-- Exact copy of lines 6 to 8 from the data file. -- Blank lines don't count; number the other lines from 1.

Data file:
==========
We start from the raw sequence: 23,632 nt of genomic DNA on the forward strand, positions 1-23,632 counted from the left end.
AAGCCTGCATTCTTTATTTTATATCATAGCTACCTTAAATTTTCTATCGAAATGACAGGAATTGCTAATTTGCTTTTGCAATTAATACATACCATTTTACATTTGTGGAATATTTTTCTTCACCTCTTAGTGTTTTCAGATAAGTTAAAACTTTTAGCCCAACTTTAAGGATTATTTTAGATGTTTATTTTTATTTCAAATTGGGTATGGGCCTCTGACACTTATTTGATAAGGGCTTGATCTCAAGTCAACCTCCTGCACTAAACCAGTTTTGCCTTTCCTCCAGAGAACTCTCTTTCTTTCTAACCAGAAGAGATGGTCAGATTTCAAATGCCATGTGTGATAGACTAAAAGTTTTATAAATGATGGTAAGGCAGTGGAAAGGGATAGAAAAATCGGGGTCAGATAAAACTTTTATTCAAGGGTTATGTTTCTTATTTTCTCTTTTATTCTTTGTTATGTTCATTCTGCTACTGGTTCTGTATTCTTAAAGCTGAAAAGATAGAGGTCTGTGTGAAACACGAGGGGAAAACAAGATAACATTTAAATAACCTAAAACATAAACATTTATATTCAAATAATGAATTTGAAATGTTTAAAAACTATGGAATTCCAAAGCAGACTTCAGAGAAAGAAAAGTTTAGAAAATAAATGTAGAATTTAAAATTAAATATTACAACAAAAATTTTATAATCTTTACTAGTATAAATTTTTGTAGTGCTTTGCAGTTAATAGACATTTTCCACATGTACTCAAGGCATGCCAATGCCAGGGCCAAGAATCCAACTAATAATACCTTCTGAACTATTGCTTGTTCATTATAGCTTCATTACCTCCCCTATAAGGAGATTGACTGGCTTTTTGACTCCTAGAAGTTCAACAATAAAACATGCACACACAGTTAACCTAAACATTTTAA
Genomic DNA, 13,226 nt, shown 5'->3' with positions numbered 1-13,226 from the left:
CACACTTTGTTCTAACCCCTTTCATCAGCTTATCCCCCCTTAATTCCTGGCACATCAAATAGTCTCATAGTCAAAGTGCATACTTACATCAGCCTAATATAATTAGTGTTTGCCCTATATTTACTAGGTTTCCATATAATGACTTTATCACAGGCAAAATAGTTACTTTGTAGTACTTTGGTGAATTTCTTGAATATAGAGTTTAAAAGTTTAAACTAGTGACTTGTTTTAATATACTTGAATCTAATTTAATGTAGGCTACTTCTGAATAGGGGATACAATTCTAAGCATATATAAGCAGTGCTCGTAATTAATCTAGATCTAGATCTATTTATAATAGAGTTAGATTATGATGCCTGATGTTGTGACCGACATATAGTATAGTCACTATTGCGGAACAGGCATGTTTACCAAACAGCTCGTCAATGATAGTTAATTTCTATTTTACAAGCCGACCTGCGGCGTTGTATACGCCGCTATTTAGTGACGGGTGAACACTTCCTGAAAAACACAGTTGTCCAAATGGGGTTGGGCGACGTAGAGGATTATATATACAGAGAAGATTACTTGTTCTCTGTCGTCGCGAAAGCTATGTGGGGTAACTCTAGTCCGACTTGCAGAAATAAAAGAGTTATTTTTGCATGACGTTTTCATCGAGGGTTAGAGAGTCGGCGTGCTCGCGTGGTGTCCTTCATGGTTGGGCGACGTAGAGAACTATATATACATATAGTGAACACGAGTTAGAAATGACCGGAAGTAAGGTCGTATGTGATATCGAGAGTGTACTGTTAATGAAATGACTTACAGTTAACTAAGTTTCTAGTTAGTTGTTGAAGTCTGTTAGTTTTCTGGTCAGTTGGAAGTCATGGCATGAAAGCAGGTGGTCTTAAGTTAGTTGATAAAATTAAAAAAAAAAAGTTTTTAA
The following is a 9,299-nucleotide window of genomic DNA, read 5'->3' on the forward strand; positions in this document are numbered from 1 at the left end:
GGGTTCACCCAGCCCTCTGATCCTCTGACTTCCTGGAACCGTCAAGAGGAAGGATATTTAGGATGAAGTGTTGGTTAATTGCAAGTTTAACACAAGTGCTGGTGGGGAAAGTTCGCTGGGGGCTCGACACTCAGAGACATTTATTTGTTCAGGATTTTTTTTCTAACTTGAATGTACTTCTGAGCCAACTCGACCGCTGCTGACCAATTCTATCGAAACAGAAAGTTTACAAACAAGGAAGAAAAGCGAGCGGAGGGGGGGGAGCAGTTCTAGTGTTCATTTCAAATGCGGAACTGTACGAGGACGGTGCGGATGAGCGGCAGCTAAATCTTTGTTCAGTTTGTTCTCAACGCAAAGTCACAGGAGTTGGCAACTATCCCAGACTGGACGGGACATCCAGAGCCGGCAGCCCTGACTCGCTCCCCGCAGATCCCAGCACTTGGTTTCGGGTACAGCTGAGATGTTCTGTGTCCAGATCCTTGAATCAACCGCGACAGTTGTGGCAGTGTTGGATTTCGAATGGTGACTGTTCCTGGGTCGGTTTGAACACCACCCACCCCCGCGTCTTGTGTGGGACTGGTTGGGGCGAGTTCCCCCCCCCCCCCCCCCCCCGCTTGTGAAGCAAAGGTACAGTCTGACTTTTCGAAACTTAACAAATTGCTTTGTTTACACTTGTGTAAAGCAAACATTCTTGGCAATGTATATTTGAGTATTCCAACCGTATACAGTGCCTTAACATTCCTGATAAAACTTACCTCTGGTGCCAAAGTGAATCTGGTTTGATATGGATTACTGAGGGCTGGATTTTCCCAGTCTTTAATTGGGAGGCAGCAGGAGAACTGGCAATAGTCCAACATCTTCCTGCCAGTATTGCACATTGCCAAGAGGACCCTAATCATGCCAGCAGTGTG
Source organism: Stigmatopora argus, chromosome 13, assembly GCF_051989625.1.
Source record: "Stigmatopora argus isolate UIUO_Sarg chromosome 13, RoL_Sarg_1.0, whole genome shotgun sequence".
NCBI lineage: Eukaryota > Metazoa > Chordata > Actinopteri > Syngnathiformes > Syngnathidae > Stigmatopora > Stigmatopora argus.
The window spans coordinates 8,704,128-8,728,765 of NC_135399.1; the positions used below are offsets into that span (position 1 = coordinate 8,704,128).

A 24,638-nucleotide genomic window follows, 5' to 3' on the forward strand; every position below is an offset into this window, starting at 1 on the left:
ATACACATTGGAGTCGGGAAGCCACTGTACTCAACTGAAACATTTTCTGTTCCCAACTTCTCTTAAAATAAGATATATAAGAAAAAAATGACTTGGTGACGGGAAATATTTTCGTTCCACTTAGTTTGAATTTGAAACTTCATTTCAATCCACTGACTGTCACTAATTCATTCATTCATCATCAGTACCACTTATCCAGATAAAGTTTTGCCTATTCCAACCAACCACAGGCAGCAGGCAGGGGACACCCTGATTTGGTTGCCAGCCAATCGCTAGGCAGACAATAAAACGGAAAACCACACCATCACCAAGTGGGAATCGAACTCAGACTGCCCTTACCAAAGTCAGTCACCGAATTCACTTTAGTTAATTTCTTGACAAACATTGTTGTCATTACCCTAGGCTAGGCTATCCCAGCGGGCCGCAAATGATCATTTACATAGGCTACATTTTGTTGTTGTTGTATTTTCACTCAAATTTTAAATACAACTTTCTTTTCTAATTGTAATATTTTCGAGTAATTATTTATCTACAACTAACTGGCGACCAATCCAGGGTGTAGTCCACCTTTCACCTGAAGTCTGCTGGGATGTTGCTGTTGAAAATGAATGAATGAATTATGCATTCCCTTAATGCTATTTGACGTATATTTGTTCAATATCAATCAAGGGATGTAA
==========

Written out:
GGGTTCACCCAGCCCTCTGATCCTCTGACTTCCTGGAACCGTCAAGAGGAAGGATATTTAGGATGAAGTGTTGGTTAATTGCAAGTTTAACACAAGTGCTGGTGGGGAAAGTTCGCTGGGGGCTCGACACTCAGAGACATTTATTTGTTCAGGATTTTTTTTCTAACTTGAATGTACTTCTGAGCCAACTCGACCGCTGCTGACCAATTCTATCGAAACAGAAAGTTTACAAACAAGGAAGAAAAGCGAGCGGAGGGGGGGGAGCAGTTCTAGTGTTCATTTCAAATGCGGAACTGTACGAGGACGGTGCGGATGAGCGGCAGCTAAATCTTTGTTCAGTTTGTTCTCAACGCAAAGTCACAGGAGTTGGCAACTATCCCAGACTGGACGGGACATCCAGAGCCGGCAGCCCTGACTCGCTCCCCGCAGATCCCAGCACTTGGTTTCGGGTACAGCTGAGATGTTCTGTGTCCAGATCCTTGAATCAACCGCGACAGTTGTGGCAGTGTTGGATTTCGAATGGTGACTGTTCCTGGGTCGGTTTGAACACCACCCACCCCCGCGTCTTGTGTGGGACTGGTTGGGGCGAGTTCCCCCCCCCCCCCCCCCCCCGCTTGTGAAGCAAAGGTACAGTCTGACTTTTCGAAACTTAACAAATTGCTTTGTTTACACTTGTGTAAAGCAAACATTCTTGGCAATGTATATTTGAGTATTCCAACCGTATACAGTGCCTTAACATTCCTGATAAAACTTACCTCTGGTGCCAAAGTGAATCTGGTTTGATATGGATTACTGAGGGCTGGATTTTCCCAGTCTTTAATTGGGAGGCAGCAGGAGAACTGGCAATAGTCCAACATCTTCCTGCCAGTATTGCACATTGCCAAGAGGACCCTAATCATGCCAGCAGTGTG
Source organism: Stigmatopora argus, chromosome 13, assembly GCF_051989625.1.
Source record: "Stigmatopora argus isolate UIUO_Sarg chromosome 13, RoL_Sarg_1.0, whole genome shotgun sequence".